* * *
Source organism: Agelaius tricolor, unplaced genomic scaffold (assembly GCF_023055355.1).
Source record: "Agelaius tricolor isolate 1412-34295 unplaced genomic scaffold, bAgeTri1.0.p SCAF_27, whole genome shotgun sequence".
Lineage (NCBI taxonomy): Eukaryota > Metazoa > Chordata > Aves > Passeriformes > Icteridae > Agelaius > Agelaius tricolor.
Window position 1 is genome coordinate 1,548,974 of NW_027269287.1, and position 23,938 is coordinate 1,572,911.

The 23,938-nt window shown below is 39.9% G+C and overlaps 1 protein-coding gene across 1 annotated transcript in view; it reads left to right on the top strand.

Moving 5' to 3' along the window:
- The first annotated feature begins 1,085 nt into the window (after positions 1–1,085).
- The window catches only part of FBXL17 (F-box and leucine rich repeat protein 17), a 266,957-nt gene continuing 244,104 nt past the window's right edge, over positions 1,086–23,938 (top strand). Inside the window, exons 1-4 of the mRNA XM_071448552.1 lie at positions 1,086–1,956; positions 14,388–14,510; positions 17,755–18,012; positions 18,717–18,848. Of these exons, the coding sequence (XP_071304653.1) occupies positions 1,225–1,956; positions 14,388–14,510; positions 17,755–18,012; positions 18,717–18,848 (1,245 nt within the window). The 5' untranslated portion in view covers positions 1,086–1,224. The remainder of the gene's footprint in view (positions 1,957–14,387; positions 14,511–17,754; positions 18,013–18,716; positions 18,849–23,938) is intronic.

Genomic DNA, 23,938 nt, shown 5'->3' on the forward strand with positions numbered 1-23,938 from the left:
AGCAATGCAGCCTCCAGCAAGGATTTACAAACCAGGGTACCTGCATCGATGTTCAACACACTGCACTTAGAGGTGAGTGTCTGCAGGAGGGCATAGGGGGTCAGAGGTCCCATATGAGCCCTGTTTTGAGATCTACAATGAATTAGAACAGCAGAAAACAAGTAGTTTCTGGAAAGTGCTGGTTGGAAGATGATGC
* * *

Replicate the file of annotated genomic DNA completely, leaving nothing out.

Source organism: Agelaius tricolor, unplaced genomic scaffold (assembly GCF_023055355.1).
Source record: "Agelaius tricolor isolate 1412-34295 unplaced genomic scaffold, bAgeTri1.0.p SCAF_27, whole genome shotgun sequence".
Lineage (NCBI taxonomy): Eukaryota > Metazoa > Chordata > Aves > Passeriformes > Icteridae > Agelaius > Agelaius tricolor.
Window position 1 is genome coordinate 1,548,974 of NW_027269287.1, and position 23,938 is coordinate 1,572,911.

The 23,938-nt window shown below is 39.9% G+C and overlaps 1 protein-coding gene across 1 annotated transcript in view; it reads left to right on the top strand.

Moving 5' to 3' along the window:
- The first annotated feature begins 1,085 nt into the window (after positions 1–1,085).
- The window catches only part of FBXL17 (F-box and leucine rich repeat protein 17), a 266,957-nt gene continuing 244,104 nt past the window's right edge, over positions 1,086–23,938 (top strand). Inside the window, exons 1-4 of the mRNA XM_071448552.1 lie at positions 1,086–1,956; positions 14,388–14,510; positions 17,755–18,012; positions 18,717–18,848. Of these exons, the coding sequence (XP_071304653.1) occupies positions 1,225–1,956; positions 14,388–14,510; positions 17,755–18,012; positions 18,717–18,848 (1,245 nt within the window). The 5' untranslated portion in view covers positions 1,086–1,224. The remainder of the gene's footprint in view (positions 1,957–14,387; positions 14,511–17,754; positions 18,013–18,716; positions 18,849–23,938) is intronic.

Genomic DNA, 23,938 nt, shown 5'->3' on the forward strand with positions numbered 1-23,938 from the left:
AGCAATGCAGCCTCCAGCAAGGATTTACAAACCAGGGTACCTGCATCGATGTTCAACACACTGCACTTAGAGGTGAGTGTCTGCAGGAGGGCATAGGGGGTCAGAGGTCCCATATGAGCCCTGTTTTGAGATCTACAATGAATTAGAACAGCAGAAAACAAGTAGTTTCTGGAAAGTGCTGGTTGGAAGATGATGC